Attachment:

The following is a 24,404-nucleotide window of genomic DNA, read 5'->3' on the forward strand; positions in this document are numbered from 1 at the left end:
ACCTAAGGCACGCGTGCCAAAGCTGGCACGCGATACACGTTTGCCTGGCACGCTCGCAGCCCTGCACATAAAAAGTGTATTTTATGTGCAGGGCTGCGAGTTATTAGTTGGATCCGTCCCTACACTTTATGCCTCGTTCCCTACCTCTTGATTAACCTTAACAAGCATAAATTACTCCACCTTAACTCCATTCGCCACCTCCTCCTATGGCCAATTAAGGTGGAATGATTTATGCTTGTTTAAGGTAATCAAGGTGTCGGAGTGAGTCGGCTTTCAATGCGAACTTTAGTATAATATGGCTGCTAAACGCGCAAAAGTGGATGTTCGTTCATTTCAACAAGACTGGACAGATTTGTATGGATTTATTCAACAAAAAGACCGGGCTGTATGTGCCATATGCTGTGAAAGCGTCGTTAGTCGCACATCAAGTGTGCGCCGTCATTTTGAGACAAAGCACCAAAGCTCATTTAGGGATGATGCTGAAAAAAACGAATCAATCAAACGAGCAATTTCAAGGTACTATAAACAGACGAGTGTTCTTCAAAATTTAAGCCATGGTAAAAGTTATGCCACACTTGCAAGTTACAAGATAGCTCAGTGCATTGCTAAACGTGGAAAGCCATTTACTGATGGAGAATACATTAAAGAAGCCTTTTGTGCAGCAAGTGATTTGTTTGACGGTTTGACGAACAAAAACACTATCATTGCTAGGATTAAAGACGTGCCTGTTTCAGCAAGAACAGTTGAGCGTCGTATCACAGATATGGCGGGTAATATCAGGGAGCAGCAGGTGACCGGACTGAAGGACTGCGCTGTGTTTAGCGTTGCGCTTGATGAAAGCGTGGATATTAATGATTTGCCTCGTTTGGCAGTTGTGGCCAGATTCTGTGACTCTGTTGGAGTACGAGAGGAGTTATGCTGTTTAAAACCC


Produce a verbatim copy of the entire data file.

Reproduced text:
The following is a 24,404-nucleotide window of genomic DNA, read 5'->3' on the forward strand; positions in this document are numbered from 1 at the left end:
ACCTAAGGCACGCGTGCCAAAGCTGGCACGCGATACACGTTTGCCTGGCACGCTCGCAGCCCTGCACATAAAAAGTGTATTTTATGTGCAGGGCTGCGAGTTATTAGTTGGATCCGTCCCTACACTTTATGCCTCGTTCCCTACCTCTTGATTAACCTTAACAAGCATAAATTACTCCACCTTAACTCCATTCGCCACCTCCTCCTATGGCCAATTAAGGTGGAATGATTTATGCTTGTTTAAGGTAATCAAGGTGTCGGAGTGAGTCGGCTTTCAATGCGAACTTTAGTATAATATGGCTGCTAAACGCGCAAAAGTGGATGTTCGTTCATTTCAACAAGACTGGACAGATTTGTATGGATTTATTCAACAAAAAGACCGGGCTGTATGTGCCATATGCTGTGAAAGCGTCGTTAGTCGCACATCAAGTGTGCGCCGTCATTTTGAGACAAAGCACCAAAGCTCATTTAGGGATGATGCTGAAAAAAACGAATCAATCAAACGAGCAATTTCAAGGTACTATAAACAGACGAGTGTTCTTCAAAATTTAAGCCATGGTAAAAGTTATGCCACACTTGCAAGTTACAAGATAGCTCAGTGCATTGCTAAACGTGGAAAGCCATTTACTGATGGAGAATACATTAAAGAAGCCTTTTGTGCAGCAAGTGATTTGTTTGACGGTTTGACGAACAAAAACACTATCATTGCTAGGATTAAAGACGTGCCTGTTTCAGCAAGAACAGTTGAGCGTCGTATCACAGATATGGCGGGTAATATCAGGGAGCAGCAGGTGACCGGACTGAAGGACTGCGCTGTGTTTAGCGTTGCGCTTGATGAAAGCGTGGATATTAATGATTTGCCTCGTTTGGCAGTTGTGGCCAGATTCTGTGACTCTGTTGGAGTACGAGAGGAGTTATGCTGTTTAAAACCC